With the rise of Astana, Kazakhstan’s new capital, and the hype surrounding the city’s EXPO 2017, heaps of international projects and Abu Dhabi Plaza, the tallest sky scraper in Central Asia, what will happen to Kazakhstan’s former capital?
The largest city by population, Almaty accommodates almost 1.5 million of the country’s 17 million people and some of its largest corporations, like telecommunication companies and banks. If Astana is often referred to as the administrative capital, Almaty is still considered by many to be the financial heart of the country – but for how long?
Although the two major cities are only separated by a one-and-a-half hour flight, important businesses are slowly moving to the capital, closer to the decision makers, and soon Almaty could slip in growth. The question is – is there a contingency plan?
There is. With Bauyrzhan Baibek, the new mayor in town, the city has outlined its top priorities for the next four years. Almaty 2020, his proposed programme, is expected to thrust the city into a position to at least walk in line with the big dogs. Or so it is hoped.
The New Mayor in Town
The mayor’s appointment in August 2015 was supposed to breathe new life into the city. Headlines in the local mass media outlets seemed to signal the changes: Baibek introduces Instagram for city administration (Akimat_Almaty); Baibek visits local green bazaar to monitor prices; Baibek fires head of children’s hospital after complaints on Facebook; Baibek outraged by students in expensive cars; Baibek encourages hosting unpretentious Universiade 2017; Baibek wants to ride a bicycle to work. The press service for the mayor has been doing a good job staying in touch with the media.
Baibek has held various posts throughout his career, such as attaché at the Kazakh Consulate General in Frankfurt and numerous positions in the President’s office and other government institutions, including that of the President’s chief of protocol. In 2013, he was appointed first deputy chairman of the Nur Otan People’s Democratic Party, where he spent two years prior to his mayoral appointment.
In addition, Baibek has received numerous state awards, such as the President’s personal references and letters of gratitude and the Parasat Order (the Order of Nobility).
The year 2015 was a roller coaster ride for the national currency, which reflected the slowdown of the entire economy in the country of the Great Steppe. A number of national companies have reviewed their budgets, while others, bluntly speaking, cut them following the President’s appeal to “live within means.”
The request was picked up quickly by both the upcoming EXPO 2017 in Astana and Winter Universiade in Almaty.
At the end of January, Baibek called on those concerned to host a “modest” but “with good taste” international sporting event. The budget saw an almost twofold cut from 32 billion tenge ($90.8 million) to 17 billion tenge ($48.2 million).
“We will only do what’s necessary for the Universiade without pompous [side] events,” Baibek told the local media. “Over 50 percent from the $17 billion budget will be the commodities and services of Kazakhstan’s producers. A significant part of the budget will be spent on international television broadcasting.”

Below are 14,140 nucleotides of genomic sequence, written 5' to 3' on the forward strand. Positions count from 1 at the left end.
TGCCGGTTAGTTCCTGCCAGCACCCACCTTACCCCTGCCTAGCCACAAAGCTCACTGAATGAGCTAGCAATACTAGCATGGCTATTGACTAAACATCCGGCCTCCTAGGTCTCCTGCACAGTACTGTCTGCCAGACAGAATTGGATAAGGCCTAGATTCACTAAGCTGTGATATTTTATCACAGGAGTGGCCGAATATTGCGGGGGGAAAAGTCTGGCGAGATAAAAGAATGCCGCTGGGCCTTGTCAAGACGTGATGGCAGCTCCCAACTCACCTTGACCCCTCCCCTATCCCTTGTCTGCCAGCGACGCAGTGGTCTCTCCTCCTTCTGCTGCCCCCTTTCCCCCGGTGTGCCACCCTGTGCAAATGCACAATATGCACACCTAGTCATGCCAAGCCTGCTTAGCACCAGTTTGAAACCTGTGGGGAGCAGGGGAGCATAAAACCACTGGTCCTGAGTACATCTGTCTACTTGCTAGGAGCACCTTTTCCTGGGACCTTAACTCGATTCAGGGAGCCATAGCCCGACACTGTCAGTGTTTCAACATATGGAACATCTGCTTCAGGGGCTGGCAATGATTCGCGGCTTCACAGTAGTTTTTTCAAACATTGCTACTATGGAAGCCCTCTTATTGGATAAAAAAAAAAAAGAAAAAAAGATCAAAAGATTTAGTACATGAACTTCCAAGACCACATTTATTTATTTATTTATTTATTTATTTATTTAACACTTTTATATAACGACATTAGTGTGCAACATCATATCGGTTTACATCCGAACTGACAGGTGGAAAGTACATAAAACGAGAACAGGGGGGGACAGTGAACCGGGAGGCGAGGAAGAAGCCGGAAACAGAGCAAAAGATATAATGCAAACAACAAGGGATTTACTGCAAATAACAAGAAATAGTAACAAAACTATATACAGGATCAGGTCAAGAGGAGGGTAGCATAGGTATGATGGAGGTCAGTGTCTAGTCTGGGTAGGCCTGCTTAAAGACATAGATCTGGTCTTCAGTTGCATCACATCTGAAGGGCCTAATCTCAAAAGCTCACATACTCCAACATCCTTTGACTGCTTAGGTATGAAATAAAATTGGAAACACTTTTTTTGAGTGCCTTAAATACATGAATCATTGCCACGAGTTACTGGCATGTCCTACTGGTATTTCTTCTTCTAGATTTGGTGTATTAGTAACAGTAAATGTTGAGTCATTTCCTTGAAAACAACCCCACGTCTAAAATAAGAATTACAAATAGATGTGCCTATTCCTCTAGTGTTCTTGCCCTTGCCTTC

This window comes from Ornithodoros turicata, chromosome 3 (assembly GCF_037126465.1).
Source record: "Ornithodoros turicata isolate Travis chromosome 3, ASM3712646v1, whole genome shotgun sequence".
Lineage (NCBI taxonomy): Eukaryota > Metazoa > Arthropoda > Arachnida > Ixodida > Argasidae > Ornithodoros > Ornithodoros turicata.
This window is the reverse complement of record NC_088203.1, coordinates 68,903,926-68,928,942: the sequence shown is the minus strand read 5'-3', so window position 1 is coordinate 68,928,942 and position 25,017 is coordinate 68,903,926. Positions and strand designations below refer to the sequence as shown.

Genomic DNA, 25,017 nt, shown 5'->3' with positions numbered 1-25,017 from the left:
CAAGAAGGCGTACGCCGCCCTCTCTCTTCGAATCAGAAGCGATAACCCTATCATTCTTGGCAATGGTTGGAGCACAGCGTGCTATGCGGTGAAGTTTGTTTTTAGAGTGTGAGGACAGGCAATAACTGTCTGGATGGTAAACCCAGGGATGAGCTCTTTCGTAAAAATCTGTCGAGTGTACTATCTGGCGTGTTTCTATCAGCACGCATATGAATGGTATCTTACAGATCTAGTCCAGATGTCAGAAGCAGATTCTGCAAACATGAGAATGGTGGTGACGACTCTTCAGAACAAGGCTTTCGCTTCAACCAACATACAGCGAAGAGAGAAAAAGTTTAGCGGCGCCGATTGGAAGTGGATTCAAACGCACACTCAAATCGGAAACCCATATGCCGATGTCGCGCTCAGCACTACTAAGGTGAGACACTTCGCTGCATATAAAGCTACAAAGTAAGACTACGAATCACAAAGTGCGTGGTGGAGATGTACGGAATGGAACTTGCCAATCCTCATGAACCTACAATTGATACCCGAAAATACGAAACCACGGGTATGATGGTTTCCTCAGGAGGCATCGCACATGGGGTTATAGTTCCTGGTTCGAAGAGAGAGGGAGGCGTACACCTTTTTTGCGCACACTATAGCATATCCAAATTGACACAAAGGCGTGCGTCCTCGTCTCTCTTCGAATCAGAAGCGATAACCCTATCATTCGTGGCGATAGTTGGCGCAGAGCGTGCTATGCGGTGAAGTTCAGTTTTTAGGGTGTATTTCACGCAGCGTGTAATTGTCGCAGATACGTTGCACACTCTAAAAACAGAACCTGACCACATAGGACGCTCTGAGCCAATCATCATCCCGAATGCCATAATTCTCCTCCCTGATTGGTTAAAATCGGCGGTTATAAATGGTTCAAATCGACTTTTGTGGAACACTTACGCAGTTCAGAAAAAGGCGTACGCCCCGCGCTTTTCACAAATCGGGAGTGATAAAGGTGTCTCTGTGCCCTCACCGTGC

Authorities are expecting some 2,000 athletes from more than 60 countries to compete in 13 events. Approximately 30,000 tourists will visit Universiade, with about one billion viewers are expected to be watching it on television.
With Universiade 2017, one of the major activities in the nation’s history in its pocket, the city administration is looking beyond to solve a few of the urban conundrums. Among them, the pointiest and stickiest is pollution.
Baibek recently called on every citizen to keep the city as tidy as possible and even made up a motto, “Almaty – City for Pedestrians.”
The mayor also wants to introduce light rail transit (LRT) in the near future and has encouraged Almaty residents to use bicycles as their main means of transportation.
The key priorities outlined in the mayor’s and administration’s Almaty 2020 programme are:
- Comfortable for living;
Among the programme’s top focal points are crucial city issues such as the gross regionalproduct per capita, which is currently 5.25 million tenge ($14,898). By 2020, the programme aims to raise this to 7.9 million tenge ($22,419). Another item is labour productivity, which is currently 10.7 million tenge ($30,365) and should be 16.4 million tenge ($46,541). Longevity is presently 74 years for the average citizen; by 2020, it should be upped to 77 years. The unemployment rate is currently 5.6 percent and is hoped to be reduced to 5 percent. Foreign in vestmentat the moment totals approximately $420 million a year and should be nearly $500 million. Economic development includes small and medium-sized enterprises (SMEs), the industrial sector and trade, with emphasis on tourism, transportation, logistics and innovations. Its shares should total nearly 92 percent, while the budget from such businesses could increase to 55 percent. As for crime – about 221 cases of robbery are reported per every 100,000 residents ,an indicator which will hopefully drop to 150. Other issues include the conditions of roads and public transportation, housing and ecology.
Only time will tell whether the plan will be effective. But these days, time is a luxury people can’t afford. The young Central Asian country saw better times before the fall of crude oil prices last year. Next year will show just how the nation copes with the challenges and if it can handle the worldwide, large-scale events bestowed upon its shoulders.